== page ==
So what can you take home with you? First, you can take home that some folks can talk about just about anything for a long time. Second, you can take home that, while this may not be busting a myth, it is putting an adage in perspective. What I mean is that while the adage that integer joins are faster than variable character joins is true, that does not necessarily mean you should always opt for creating a lookup table, regardless of what academic rules might dictate.
I would suggest that if the lookup table has only one value in it, that of a semantically pertinent and (de facto) unique value, such as the name of a country, you should seriously consider just duplicating that character data for the sake of simplicity, usability (from a developer and report writer perspective), and performance (remember the last test—if you don’t join, the query is notably faster).
You can still constrain entry to a list. In fact, if you do go ahead and create a separate table to store the list values, you can more easily keep those values in sync even if they change by taking advantage of the cascading update option available in SQL Server. But you don’t have to refer back to the list every time you want to display meaningful data for other tables that use data from your list.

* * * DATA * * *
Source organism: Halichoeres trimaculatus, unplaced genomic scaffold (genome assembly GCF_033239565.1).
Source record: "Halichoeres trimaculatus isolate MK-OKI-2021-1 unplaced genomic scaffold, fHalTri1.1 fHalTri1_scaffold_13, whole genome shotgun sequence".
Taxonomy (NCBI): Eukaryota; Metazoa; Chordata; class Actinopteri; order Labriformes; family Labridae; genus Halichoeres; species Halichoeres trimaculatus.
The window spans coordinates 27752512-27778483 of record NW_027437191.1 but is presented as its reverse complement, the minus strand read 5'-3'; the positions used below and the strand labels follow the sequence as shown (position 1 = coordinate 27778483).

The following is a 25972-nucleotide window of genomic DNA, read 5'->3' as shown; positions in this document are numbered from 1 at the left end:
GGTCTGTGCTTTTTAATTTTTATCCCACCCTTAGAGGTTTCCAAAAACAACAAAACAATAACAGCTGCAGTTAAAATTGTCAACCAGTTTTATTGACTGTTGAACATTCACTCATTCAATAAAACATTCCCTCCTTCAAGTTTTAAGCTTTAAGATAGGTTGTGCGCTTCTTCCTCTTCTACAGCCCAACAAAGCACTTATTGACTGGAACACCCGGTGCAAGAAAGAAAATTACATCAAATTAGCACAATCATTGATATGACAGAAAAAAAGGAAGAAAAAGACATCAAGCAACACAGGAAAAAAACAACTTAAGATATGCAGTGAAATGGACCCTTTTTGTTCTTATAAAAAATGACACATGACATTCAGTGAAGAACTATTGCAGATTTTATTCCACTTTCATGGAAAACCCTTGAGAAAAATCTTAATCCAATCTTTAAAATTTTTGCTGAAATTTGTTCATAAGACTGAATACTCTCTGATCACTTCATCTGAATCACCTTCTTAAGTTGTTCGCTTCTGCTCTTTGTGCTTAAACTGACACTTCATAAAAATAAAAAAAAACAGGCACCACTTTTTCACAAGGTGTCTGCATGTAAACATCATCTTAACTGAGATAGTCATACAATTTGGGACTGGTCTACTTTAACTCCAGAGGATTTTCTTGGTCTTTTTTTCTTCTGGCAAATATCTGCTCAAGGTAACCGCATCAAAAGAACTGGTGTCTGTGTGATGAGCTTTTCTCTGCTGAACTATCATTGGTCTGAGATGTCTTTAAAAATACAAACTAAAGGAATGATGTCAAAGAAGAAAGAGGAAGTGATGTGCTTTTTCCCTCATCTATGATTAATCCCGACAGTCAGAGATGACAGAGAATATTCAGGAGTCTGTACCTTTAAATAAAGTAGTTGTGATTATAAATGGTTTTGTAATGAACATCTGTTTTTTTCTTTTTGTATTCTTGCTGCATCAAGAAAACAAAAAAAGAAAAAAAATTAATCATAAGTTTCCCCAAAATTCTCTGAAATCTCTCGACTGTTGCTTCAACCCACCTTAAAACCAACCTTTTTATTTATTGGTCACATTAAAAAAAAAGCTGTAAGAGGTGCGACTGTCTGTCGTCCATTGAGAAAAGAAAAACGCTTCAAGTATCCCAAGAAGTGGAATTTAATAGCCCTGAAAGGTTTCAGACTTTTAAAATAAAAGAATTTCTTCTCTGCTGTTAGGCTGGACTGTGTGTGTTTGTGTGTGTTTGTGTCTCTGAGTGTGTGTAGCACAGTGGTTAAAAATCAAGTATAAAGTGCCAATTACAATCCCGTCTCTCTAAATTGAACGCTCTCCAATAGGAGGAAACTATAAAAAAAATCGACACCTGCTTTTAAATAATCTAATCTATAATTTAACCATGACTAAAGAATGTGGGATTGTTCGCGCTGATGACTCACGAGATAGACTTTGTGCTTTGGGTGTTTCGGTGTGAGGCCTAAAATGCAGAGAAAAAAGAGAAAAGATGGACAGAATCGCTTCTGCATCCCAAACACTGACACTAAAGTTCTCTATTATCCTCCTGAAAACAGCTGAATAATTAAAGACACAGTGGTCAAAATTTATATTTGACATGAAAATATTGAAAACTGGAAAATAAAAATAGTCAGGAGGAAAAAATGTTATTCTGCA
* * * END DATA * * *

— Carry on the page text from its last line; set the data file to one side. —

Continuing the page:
Also keep in mind that if you do need to do a lookup in such cases, it is not all that bad, really, especially if you’re not dealing with many, many rows. If you find that you think the benefits of a semantically meaningful key are worth sacrificing a few milliseconds here and there, go for it.
However, if you do not have such a key for an entity, do not want to rely on users to create one (if that’s an option), or will be dealing with multiple millions of records, you should probably stick with the integer key approach. If you will be replicating a lot, though, you may want to consider using the UNIQUEIDENTIFIER column type for your artificial keys, as that can simplify situations, though it too has drawbacks that we won’t cover here.